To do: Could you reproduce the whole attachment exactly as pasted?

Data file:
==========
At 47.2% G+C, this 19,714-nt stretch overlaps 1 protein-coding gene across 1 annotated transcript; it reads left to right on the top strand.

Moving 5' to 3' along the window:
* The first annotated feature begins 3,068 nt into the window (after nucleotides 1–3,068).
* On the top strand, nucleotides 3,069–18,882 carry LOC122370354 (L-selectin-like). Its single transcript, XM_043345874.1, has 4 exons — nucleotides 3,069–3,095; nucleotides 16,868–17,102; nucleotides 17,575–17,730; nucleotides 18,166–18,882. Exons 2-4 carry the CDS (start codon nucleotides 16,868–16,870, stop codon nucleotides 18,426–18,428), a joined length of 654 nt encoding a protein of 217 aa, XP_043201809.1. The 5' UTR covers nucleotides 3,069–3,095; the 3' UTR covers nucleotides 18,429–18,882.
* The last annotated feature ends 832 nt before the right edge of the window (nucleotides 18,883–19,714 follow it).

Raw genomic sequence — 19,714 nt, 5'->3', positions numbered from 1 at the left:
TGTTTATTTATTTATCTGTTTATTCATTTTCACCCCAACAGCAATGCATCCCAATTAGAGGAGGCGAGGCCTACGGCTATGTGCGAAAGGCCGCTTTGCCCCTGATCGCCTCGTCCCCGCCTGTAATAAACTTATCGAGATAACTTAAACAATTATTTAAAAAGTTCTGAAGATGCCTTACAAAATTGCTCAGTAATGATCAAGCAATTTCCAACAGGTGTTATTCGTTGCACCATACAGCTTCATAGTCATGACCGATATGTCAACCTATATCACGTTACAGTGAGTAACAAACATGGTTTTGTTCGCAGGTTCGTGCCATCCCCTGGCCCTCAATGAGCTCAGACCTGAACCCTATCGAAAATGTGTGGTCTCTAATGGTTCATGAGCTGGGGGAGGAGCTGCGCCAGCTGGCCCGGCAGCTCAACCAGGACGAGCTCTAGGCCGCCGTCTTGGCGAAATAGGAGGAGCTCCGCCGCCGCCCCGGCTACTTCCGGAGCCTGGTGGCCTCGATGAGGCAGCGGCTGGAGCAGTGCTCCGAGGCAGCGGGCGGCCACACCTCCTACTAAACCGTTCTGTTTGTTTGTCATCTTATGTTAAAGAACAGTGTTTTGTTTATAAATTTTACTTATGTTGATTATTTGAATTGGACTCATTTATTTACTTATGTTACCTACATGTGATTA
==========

At 47.2% G+C, this 19,714-nt stretch overlaps 1 protein-coding gene across 1 annotated transcript; it reads left to right on the top strand.

Moving 5' to 3' along the window:
* The first annotated feature begins 3,068 nt into the window (after nucleotides 1–3,068).
* On the top strand, nucleotides 3,069–18,882 carry LOC122370354 (L-selectin-like). Its single transcript, XM_043345874.1, has 4 exons — nucleotides 3,069–3,095; nucleotides 16,868–17,102; nucleotides 17,575–17,730; nucleotides 18,166–18,882. Exons 2-4 carry the CDS (start codon nucleotides 16,868–16,870, stop codon nucleotides 18,426–18,428), a joined length of 654 nt encoding a protein of 217 aa, XP_043201809.1. The 5' UTR covers nucleotides 3,069–3,095; the 3' UTR covers nucleotides 18,429–18,882.
* The last annotated feature ends 832 nt before the right edge of the window (nucleotides 18,883–19,714 follow it).

Raw genomic sequence — 19,714 nt, 5'->3', positions numbered from 1 at the left:
TGTTTATTTATTTATCTGTTTATTCATTTTCACCCCAACAGCAATGCATCCCAATTAGAGGAGGCGAGGCCTACGGCTATGTGCGAAAGGCCGCTTTGCCCCTGATCGCCTCGTCCCCGCCTGTAATAAACTTATCGAGATAACTTAAACAATTATTTAAAAAGTTCTGAAGATGCCTTACAAAATTGCTCAGTAATGATCAAGCAATTTCCAACAGGTGTTATTCGTTGCACCATACAGCTTCATAGTCATGACCGATATGTCAACCTATATCACGTTACAGTGAGTAACAAACATGGTTTTGTTCGCAGGTTCGTGCCATCCCCTGGCCCTCAATGAGCTCAGACCTGAACCCTATCGAAAATGTGTGGTCTCTAATGGTTCATGAGCTGGGGGAGGAGCTGCGCCAGCTGGCCCGGCAGCTCAACCAGGACGAGCTCTAGGCCGCCGTCTTGGCGAAATAGGAGGAGCTCCGCCGCCGCCCCGGCTACTTCCGGAGCCTGGTGGCCTCGATGAGGCAGCGGCTGGAGCAGTGCTCCGAGGCAGCGGGCGGCCACACCTCCTACTAAACCGTTCTGTTTGTTTGTCATCTTATGTTAAAGAACAGTGTTTTGTTTATAAATTTTACTTATGTTGATTATTTGAATTGGACTCATTTATTTACTTATGTTACCTACATGTGATTA